“Defendants are not entitled to use the Solingen Certification Mark in connection with designing, manufacturing, advertising, promoting, distributing, publicly displaying, offering for sale, and/or selling the counterfeit products, as the counterfeit products are made in China and do not comply with the Solingen Decree.
     “The counterfeit products, offered in many different types, are marked with the signature trademark ‘Emerils,’ and ‘Solingen, Germany’ on one side of the blade and on the other side they are marked ‘China.’ The spurious mark and designation used by defendants in interstate commerce are identical with, or substantially indistinguishable from, the Solingen Certification Mark on goods covered by the Solingen Certification Mark.
     “The counterfeit products are not made in Germany and are falsely marked
     ‘Solingen, Germany.’ Upon information and belief, the counterfeit products are made in China and shipped from China to the United States either directly or indirectly from China.”
     Lagasse personally pushes the phony products in “infomercials” on the Home Shopping Network website, the Chamber says. And Martha Stewart’s company, controlled by Martha herself, “was and is responsible and in charge of the Emeril brand, which includes the licensing, advertising, promotion, distribution, and sales of
     the Counterfeit Products,” the complaint states.
     The Chamber says the Chinese-made knives are of poor quality.
     According to the complaint: “On or about May 21, 2012, upon information and belief, a consumer who purchased a 5-inch Santouku Knife bearing a counterfeit of the Solingen Certification Mark wrote a review stating that she was misled by the HSN video as follows: ‘I’m disappointed in the video when Emeril stated that the Santouku knife was made in Germany. This is the main reason I made the purchase. Come to find out it is made in China. That is terrible when a top chef lies to you on tv. Wish I would have known. Emeril cannot be trusted with what he advertises.’ A true and correct copy of the consumer review is attached as Exhibit ‘H.’ Despite this complaint to HSN, HSN and the other defendants continued their infringing conduct and selling the counterfeit products.”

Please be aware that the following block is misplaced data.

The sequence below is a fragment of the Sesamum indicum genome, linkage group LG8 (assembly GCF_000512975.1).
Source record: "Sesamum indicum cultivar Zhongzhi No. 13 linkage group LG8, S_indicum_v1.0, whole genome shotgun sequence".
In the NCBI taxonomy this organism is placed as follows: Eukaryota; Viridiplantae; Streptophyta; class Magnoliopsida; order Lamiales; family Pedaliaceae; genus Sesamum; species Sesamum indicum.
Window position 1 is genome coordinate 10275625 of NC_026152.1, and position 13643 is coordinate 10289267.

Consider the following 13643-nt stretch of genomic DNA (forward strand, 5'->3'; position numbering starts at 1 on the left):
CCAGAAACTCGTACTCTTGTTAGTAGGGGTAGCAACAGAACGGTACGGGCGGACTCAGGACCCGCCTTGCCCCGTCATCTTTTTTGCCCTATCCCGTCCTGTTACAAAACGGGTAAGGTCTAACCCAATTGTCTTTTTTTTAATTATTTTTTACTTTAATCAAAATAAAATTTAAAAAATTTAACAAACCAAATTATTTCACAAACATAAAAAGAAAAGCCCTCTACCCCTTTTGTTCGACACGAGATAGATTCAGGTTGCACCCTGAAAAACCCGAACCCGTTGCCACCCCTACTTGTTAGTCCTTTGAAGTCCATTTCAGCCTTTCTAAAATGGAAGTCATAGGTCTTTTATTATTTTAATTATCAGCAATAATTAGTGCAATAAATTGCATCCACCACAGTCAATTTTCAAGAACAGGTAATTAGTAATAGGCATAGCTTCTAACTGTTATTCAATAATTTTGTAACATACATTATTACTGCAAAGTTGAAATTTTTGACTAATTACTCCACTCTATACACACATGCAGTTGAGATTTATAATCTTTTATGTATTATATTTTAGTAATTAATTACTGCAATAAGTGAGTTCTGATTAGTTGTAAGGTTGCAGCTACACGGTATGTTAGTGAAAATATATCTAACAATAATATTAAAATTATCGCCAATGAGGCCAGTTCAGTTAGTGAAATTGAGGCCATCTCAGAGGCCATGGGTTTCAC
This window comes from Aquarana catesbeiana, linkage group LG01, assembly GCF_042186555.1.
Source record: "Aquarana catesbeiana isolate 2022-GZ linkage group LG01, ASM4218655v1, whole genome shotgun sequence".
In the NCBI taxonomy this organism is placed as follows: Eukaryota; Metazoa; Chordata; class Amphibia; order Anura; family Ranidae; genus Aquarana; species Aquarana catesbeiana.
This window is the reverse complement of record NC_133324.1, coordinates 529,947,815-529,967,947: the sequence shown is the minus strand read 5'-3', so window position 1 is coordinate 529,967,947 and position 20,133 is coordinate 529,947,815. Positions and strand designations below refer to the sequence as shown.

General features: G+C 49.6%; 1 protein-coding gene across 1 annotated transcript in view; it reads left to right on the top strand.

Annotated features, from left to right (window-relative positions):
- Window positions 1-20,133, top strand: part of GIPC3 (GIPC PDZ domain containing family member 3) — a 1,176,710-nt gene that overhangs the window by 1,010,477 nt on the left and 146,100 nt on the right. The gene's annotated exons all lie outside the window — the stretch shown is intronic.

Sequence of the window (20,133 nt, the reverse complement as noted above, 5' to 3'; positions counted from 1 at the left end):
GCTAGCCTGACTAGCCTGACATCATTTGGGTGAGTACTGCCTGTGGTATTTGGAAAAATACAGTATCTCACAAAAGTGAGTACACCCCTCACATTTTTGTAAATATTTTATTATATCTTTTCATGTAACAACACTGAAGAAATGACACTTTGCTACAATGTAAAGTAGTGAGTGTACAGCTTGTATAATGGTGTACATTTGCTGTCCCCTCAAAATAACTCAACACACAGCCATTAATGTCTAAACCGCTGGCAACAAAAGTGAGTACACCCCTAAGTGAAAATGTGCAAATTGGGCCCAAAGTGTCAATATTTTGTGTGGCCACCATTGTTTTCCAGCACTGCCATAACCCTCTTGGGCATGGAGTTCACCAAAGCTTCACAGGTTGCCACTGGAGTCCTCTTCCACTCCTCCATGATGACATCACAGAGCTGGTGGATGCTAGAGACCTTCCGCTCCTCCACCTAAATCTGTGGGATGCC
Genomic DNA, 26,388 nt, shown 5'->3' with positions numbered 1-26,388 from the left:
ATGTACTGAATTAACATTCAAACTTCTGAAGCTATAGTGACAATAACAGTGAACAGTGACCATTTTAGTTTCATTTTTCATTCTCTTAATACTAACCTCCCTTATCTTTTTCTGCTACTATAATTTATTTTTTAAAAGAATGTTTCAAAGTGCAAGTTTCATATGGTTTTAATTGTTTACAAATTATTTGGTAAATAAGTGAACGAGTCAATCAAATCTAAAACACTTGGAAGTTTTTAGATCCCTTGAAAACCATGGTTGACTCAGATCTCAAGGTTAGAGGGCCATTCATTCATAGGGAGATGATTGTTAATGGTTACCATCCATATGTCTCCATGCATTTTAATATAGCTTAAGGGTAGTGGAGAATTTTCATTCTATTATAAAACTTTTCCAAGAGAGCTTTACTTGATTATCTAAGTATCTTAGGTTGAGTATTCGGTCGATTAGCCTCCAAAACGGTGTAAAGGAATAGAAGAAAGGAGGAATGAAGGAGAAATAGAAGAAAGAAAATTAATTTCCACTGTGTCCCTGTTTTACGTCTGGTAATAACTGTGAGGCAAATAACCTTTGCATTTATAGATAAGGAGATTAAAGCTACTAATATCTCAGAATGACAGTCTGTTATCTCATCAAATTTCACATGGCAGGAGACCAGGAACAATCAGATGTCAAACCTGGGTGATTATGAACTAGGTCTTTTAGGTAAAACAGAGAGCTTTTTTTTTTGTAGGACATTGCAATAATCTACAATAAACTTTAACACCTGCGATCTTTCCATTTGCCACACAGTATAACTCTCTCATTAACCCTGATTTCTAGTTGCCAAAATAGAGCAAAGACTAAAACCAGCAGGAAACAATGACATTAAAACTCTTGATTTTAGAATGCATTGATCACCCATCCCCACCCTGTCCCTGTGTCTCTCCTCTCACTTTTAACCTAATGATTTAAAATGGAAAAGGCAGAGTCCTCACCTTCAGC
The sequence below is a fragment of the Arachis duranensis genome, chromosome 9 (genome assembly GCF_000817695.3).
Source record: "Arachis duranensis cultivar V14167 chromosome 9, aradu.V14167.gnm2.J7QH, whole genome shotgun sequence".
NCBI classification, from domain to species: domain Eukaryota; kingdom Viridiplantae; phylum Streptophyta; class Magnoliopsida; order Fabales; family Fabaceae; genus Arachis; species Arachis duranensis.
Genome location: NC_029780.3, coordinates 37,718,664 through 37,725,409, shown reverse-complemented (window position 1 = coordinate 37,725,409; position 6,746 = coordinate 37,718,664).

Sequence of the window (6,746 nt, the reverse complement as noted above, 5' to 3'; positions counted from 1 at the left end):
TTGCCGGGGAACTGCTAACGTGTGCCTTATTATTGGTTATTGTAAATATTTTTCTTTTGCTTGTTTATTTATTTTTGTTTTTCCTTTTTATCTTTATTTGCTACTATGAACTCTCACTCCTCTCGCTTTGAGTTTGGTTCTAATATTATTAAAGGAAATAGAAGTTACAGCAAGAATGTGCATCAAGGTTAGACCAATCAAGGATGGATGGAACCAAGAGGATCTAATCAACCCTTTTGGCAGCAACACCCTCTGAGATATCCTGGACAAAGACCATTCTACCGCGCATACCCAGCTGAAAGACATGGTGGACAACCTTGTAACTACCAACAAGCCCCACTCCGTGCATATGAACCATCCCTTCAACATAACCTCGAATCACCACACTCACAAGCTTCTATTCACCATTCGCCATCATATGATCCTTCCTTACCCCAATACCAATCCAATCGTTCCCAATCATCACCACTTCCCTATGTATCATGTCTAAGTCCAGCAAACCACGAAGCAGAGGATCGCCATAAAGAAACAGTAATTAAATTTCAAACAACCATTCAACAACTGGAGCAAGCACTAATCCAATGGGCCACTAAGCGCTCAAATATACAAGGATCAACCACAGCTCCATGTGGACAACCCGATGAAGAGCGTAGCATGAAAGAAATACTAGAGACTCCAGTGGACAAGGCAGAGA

In July and August this year, the Chamber says, other people who bought the phony knives “complained that the knives were rusting and were breaking in half. A true and correct copy of other consumer reviews is attached as Exhibit ‘I.’ Similarly, despite these complaints to HSN about the poor quality of the counterfeit products, upon information and belief, HSN and the other defendants continued the infringing conduct and selling the counterfeit products.”
     The Chamber seeks $2 million in statutory damages for each trademark violation, or treble damages of illicit profits, treble damages for false advertising and unfair competition, an accounting, punitive damages, and a protective injunction.
     It is represented by Catherine Hoffman with Mayback & Hoffman, or Fort Lauderdale.